Tractates on the Gospel of John - Vol. 5

By Augustine; John W. Rettig | Go to book overview
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TRACTATE 122
On John 20.30-31, 21.1-11

AFTER THE ACCOUNT of the incident in which the disciple Thomas, when the places of the wounds in Christ's flesh were offered to him to be touched, saw what he was not willing to believe and yet did believe, the Evangelist inserts these words and says, "Many other signs also Jesus did in the sight of his disciples which have not been written in this book. But these have been written that you may believe that Jesus is the Christ, the Son of God, and that believing, you may have life in his name." This section indicates, seemingly, the end of this book; but here it is next told how the Lord showed himself at the Sea of Tiberias, and in the taking of the fish he presented a mystical symbol1. of the Church, such as it will be at the final resurrection of the dead. And so I think that it served the purpose of bringing this to our attention that an end of the book, as it were, was interposed, that it was also, in a manner of speaking, the preface to the following narrative-- and this would in a way render its position [in the narrative] more prominent.2. And this narrative begins as follows: "Later Jesus showed himself again at the Sea of Tiberias. And he showed himself in this way. There were together Simon Peter and Thomas, who is called Didymus, and Nathanael, who was of Cana of Galilee, and the sons of Zebedee, and two other of his disciples. Simon Peter says to them, 'I am going fishing.' They say to him, 'We also are coming with you.'"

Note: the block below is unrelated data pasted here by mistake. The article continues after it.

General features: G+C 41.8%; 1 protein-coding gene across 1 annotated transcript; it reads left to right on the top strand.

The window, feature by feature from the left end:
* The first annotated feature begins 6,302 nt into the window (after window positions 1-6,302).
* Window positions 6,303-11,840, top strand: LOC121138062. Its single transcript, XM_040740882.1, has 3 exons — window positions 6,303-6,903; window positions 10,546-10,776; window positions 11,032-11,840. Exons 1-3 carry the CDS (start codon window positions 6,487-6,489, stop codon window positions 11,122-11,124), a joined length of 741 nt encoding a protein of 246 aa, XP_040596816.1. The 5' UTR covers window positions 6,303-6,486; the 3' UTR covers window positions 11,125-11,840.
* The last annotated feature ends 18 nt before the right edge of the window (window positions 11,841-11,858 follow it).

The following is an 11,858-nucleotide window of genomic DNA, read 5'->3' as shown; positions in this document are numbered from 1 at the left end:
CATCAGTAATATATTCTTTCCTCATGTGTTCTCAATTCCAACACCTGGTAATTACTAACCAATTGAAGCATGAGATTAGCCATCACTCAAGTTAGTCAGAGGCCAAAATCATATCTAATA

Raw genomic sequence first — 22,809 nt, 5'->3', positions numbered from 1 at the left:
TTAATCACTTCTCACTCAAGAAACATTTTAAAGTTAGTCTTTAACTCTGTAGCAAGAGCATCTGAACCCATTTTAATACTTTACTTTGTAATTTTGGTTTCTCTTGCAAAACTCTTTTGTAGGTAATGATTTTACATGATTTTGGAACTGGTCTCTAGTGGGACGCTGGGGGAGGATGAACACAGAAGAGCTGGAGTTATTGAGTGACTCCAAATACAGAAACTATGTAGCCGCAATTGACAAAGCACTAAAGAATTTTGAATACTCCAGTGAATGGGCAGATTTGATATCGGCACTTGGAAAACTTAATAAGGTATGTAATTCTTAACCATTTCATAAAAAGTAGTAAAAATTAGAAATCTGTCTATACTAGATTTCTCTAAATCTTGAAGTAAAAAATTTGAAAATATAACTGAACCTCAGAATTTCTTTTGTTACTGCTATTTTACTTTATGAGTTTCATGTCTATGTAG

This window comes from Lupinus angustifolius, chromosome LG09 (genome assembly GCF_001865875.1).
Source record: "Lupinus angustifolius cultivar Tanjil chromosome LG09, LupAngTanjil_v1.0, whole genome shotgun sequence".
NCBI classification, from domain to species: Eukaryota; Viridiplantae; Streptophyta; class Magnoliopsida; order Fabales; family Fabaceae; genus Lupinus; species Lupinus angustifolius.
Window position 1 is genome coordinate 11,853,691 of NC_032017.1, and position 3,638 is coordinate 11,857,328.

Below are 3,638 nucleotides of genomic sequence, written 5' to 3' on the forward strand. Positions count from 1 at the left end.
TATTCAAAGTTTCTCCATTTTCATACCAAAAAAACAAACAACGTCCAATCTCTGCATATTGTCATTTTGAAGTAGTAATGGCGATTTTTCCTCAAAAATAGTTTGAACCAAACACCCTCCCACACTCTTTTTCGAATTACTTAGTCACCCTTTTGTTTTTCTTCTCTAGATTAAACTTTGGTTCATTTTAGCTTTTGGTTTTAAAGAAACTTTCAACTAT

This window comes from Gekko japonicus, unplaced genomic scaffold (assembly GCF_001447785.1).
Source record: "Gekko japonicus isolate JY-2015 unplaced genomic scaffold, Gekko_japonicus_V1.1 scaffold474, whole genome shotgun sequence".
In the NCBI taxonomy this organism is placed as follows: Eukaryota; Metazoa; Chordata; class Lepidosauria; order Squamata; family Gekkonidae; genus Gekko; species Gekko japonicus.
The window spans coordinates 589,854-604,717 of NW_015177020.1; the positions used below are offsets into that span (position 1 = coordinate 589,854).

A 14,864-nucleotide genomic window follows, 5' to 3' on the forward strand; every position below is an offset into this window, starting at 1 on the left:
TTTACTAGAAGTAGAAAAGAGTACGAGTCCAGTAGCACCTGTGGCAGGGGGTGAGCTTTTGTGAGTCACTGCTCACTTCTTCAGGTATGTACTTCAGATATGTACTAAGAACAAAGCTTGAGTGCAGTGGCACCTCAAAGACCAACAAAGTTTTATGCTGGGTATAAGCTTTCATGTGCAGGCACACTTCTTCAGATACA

2. It is usually asked about this fishing of the disciples why Peter and the sons of Zebedee returned to that which they were before they were called by the Lord, for they were fishermen when he said to them, "Come after me and I shall make

____________________
1.
In Latin sacramentum.
2.
Augustine as a master rhetorician is clearly aware of the problem of the structural unity of chapter 21 with the rest of this Gospel, and he here proposes an explanation that does not question John's authorship.

-62-

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